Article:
To appreciate just how implacably bizarre India can be, there is nothing like those morning new capsules. Yesterday, in a few fleeting seconds of NDTV’s morning Hindi newsreel, one learned that it was safe to “take a selfie with the PM, but not with a DM”, and that Lucknow’s Tunday Kababi outlet pulls in Rs 25 crore per year in receipts. Moving on, one found India 24×7 obsessed with bicycles. The trusty steed of an MLA who used to cycle to the Assembly had been stolen (so what, file an FIR). Meanwhile, some kids had created a motorised bicycle with an agricultural pesticide pump (very good, but isn’t that a moped?). Another channel sweeping past under the onslaught of there mote said that a Hyderabad woman has sent money to Delhi chief minister Arvind Kejriwal to buy a pair of shoes, after seeing social media pictures of him in sandals at a reception for Francois Hollande.
Turning to more serious matters, when a Sudanese driver in Bengaluru killed a pedestrian and, after he escaped, the mob attacked a Tanzanian student, the focus was on the police. They did not file the Tanzanian’s FIR and stood by while she was manhandled. So what else is new? Nothing but the colour of her skin marked her apart from thousands if not millions of people who have been shrugged off by the police.
But that’s precisely the point: her colour. Muslims, Dalits, women, Indians from the Northeast and other minorities have selflessly served society’s perennial need for the Other but now the African community, whose numbers are increasing, is here to share their burden. The Other is easily identified by a single diagnostic test: it is a generalised collective, never a unique individual. The identity of Others is not perceived, so they can be treated as faceless, interchangeable units. That is why it is normal for anger about one Dalit or woman to result in injury to another Dalit or woman. And why, in the eyes of a racist mob, one black person can stand in for another. Our racism is vintage, only the targeting of black people is new. They weren’t so readily available earlier.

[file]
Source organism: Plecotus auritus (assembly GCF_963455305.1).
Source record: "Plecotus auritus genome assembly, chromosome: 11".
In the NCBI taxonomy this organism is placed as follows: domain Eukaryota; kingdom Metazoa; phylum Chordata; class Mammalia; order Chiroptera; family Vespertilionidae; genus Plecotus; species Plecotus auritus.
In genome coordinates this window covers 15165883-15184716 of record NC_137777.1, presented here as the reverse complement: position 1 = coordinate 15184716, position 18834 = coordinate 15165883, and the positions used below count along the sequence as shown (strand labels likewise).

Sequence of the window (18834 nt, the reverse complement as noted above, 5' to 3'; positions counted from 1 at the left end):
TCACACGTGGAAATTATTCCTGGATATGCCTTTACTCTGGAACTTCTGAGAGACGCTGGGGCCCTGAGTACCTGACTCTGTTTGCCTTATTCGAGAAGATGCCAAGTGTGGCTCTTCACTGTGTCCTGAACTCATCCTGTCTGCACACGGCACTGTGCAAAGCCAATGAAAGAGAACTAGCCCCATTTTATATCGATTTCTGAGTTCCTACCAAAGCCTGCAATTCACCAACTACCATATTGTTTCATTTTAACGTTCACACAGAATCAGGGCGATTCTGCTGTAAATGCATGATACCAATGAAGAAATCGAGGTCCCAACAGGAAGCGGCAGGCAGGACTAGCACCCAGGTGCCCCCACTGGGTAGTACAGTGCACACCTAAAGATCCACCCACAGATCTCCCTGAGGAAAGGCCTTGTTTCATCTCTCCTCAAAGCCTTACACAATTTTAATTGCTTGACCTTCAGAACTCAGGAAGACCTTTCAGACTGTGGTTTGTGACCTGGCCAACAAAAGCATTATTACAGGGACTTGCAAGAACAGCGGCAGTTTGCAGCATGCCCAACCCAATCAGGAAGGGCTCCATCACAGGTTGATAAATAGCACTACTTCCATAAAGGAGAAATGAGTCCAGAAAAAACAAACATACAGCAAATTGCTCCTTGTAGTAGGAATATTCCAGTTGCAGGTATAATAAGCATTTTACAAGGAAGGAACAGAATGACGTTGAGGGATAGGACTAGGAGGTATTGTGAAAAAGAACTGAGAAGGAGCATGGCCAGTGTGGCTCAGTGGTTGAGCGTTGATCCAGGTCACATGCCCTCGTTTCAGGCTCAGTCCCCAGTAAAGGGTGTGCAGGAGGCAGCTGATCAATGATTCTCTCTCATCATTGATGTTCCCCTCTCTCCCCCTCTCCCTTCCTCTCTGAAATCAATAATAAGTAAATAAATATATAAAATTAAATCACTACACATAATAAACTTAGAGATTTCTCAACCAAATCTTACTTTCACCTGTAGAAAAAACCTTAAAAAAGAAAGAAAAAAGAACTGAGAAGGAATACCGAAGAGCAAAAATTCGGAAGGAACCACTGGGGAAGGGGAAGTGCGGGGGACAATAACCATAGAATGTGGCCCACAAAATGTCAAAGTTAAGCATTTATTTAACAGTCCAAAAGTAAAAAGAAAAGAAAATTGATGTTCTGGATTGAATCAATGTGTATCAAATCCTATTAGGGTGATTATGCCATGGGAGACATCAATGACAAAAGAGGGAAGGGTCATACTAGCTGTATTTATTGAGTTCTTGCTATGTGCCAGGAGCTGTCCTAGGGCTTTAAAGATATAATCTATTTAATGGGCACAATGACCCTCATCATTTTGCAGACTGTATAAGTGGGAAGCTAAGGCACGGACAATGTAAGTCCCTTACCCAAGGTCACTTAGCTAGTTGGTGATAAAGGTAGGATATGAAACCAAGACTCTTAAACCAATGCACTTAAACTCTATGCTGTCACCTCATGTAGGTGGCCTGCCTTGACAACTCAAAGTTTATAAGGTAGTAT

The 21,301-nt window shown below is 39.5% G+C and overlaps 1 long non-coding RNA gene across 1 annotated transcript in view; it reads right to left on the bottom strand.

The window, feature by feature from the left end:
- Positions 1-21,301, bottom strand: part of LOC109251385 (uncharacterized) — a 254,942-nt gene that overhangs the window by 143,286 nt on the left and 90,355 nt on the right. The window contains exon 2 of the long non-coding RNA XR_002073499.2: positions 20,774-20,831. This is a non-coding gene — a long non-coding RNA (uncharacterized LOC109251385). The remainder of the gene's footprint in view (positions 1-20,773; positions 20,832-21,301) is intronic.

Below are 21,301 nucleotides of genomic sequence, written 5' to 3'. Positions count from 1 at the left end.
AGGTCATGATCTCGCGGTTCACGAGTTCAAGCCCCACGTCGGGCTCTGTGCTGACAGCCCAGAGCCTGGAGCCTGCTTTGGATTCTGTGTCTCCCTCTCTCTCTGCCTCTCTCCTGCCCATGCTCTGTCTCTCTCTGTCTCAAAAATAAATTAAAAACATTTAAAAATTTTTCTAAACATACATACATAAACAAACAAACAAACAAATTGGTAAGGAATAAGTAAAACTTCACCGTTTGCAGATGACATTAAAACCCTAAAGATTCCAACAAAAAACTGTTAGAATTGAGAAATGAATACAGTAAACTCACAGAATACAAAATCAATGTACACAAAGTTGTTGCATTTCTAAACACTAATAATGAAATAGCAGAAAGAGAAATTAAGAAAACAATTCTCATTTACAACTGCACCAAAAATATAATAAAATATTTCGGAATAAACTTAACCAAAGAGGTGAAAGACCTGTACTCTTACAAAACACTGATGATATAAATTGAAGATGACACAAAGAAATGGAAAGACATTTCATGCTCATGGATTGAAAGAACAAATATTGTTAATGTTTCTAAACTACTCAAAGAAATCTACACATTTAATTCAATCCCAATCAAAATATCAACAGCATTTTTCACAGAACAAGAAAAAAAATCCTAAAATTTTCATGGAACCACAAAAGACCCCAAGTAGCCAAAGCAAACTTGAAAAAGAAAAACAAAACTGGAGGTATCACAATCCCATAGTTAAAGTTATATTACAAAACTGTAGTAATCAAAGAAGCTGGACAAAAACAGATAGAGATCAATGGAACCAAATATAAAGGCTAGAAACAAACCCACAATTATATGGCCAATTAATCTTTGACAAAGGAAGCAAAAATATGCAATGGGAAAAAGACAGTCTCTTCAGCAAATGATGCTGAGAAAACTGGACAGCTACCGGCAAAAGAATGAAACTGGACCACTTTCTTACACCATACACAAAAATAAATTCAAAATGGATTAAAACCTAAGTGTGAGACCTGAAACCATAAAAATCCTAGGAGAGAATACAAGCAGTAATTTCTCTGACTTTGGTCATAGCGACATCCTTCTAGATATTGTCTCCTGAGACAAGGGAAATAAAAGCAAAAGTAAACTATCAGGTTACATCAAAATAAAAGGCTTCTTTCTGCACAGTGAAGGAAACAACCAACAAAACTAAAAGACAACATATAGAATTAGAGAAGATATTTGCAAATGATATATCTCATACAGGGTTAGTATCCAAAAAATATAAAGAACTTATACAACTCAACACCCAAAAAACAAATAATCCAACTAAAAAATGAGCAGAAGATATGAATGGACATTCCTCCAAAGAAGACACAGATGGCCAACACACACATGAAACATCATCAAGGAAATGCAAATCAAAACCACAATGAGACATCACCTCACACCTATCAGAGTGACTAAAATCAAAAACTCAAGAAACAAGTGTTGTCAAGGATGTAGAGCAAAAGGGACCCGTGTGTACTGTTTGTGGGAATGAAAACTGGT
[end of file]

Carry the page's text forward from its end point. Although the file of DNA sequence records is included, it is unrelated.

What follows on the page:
Al Jazeera used to be the world’s only news organisation reporting on itself, as it followed the bizarre trial of its staffers in Egypt — a saga which is about to be filmed as a political thriller. This week, the BBC has waded in, too, with its entertainment desk reporting that Matt LeBlanc, one of the Friends, is to be co-presenter of Top Gear, the BBC motor show created by Jeremy Clarkson. It even canvassed public opinion about this unusual choice — as one respondent wrote, an actor has been selected for a factual show. Really, the best way to be objective about your navel is to ask other people to examine the lint.
The brilliant lawsuit initiated by the Marshall Islands, in which it proposes to take India, Pakistan and the UK to the International Court of Justice for insufficient commitment to nuclear disarmament, will probably not amount to much. The tiny nation has futilely sought suitable compensation from the US for poisoning its Bikini atoll, and was both sympathised with and laughed off last year for protesting that it did not want to go the way of Atlantis because of global warming. Now, news of the lawsuit impending in March seemed to get about as much time on TV as ANI gave it. And on social media, India’s passion for conspiracy theories took over: they’re so tiny that they couldn’t have thought this up on their own, so some big power out to put the screws on India must be behind it. Whatever, the news makes you want to visit the islands and meet its enterprising people. Pictures of the atolls are most alluring but it is sobering to learn that on average, the land is only six feet above sea level.
To complicate the story further, the Marshall Islands Journal reports that Ban Ki-Moon has suspended the voting rights of the nation at the UN, for not ponying up with the membership fees for years. Much more liberal than Indian clubs, the UN. They let you run up a huge tab. But really, it’s just a big club in a great location.